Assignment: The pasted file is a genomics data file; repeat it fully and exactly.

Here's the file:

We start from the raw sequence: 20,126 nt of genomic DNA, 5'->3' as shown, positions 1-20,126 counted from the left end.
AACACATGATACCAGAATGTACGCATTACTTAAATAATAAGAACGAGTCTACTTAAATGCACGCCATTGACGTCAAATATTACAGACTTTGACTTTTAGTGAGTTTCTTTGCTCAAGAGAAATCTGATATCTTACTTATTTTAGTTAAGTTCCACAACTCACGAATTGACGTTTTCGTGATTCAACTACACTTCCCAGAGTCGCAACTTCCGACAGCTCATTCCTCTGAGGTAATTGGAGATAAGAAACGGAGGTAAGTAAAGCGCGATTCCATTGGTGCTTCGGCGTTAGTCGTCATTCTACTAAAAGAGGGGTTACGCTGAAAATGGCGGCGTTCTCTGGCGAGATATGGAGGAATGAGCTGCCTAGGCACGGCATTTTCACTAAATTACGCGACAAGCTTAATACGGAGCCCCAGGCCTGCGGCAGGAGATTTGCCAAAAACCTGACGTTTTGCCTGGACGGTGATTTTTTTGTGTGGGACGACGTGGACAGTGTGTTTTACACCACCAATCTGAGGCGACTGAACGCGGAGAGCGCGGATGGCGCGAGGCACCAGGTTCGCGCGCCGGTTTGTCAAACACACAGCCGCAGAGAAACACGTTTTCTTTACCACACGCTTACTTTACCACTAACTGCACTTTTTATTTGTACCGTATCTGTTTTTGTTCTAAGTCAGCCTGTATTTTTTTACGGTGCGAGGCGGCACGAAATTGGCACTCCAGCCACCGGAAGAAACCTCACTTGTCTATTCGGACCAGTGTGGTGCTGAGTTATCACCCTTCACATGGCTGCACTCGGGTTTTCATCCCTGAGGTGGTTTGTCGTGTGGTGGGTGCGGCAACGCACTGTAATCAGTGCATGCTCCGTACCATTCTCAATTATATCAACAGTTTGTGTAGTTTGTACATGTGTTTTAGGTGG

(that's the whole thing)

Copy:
We start from the raw sequence: 20,126 nt of genomic DNA, 5'->3' as shown, positions 1-20,126 counted from the left end.
AACACATGATACCAGAATGTACGCATTACTTAAATAATAAGAACGAGTCTACTTAAATGCACGCCATTGACGTCAAATATTACAGACTTTGACTTTTAGTGAGTTTCTTTGCTCAAGAGAAATCTGATATCTTACTTATTTTAGTTAAGTTCCACAACTCACGAATTGACGTTTTCGTGATTCAACTACACTTCCCAGAGTCGCAACTTCCGACAGCTCATTCCTCTGAGGTAATTGGAGATAAGAAACGGAGGTAAGTAAAGCGCGATTCCATTGGTGCTTCGGCGTTAGTCGTCATTCTACTAAAAGAGGGGTTACGCTGAAAATGGCGGCGTTCTCTGGCGAGATATGGAGGAATGAGCTGCCTAGGCACGGCATTTTCACTAAATTACGCGACAAGCTTAATACGGAGCCCCAGGCCTGCGGCAGGAGATTTGCCAAAAACCTGACGTTTTGCCTGGACGGTGATTTTTTTGTGTGGGACGACGTGGACAGTGTGTTTTACACCACCAATCTGAGGCGACTGAACGCGGAGAGCGCGGATGGCGCGAGGCACCAGGTTCGCGCGCCGGTTTGTCAAACACACAGCCGCAGAGAAACACGTTTTCTTTACCACACGCTTACTTTACCACTAACTGCACTTTTTATTTGTACCGTATCTGTTTTTGTTCTAAGTCAGCCTGTATTTTTTTACGGTGCGAGGCGGCACGAAATTGGCACTCCAGCCACCGGAAGAAACCTCACTTGTCTATTCGGACCAGTGTGGTGCTGAGTTATCACCCTTCACATGGCTGCACTCGGGTTTTCATCCCTGAGGTGGTTTGTCGTGTGGTGGGTGCGGCAACGCACTGTAATCAGTGCATGCTCCGTACCATTCTCAATTATATCAACAGTTTGTGTAGTTTGTACATGTGTTTTAGGTGG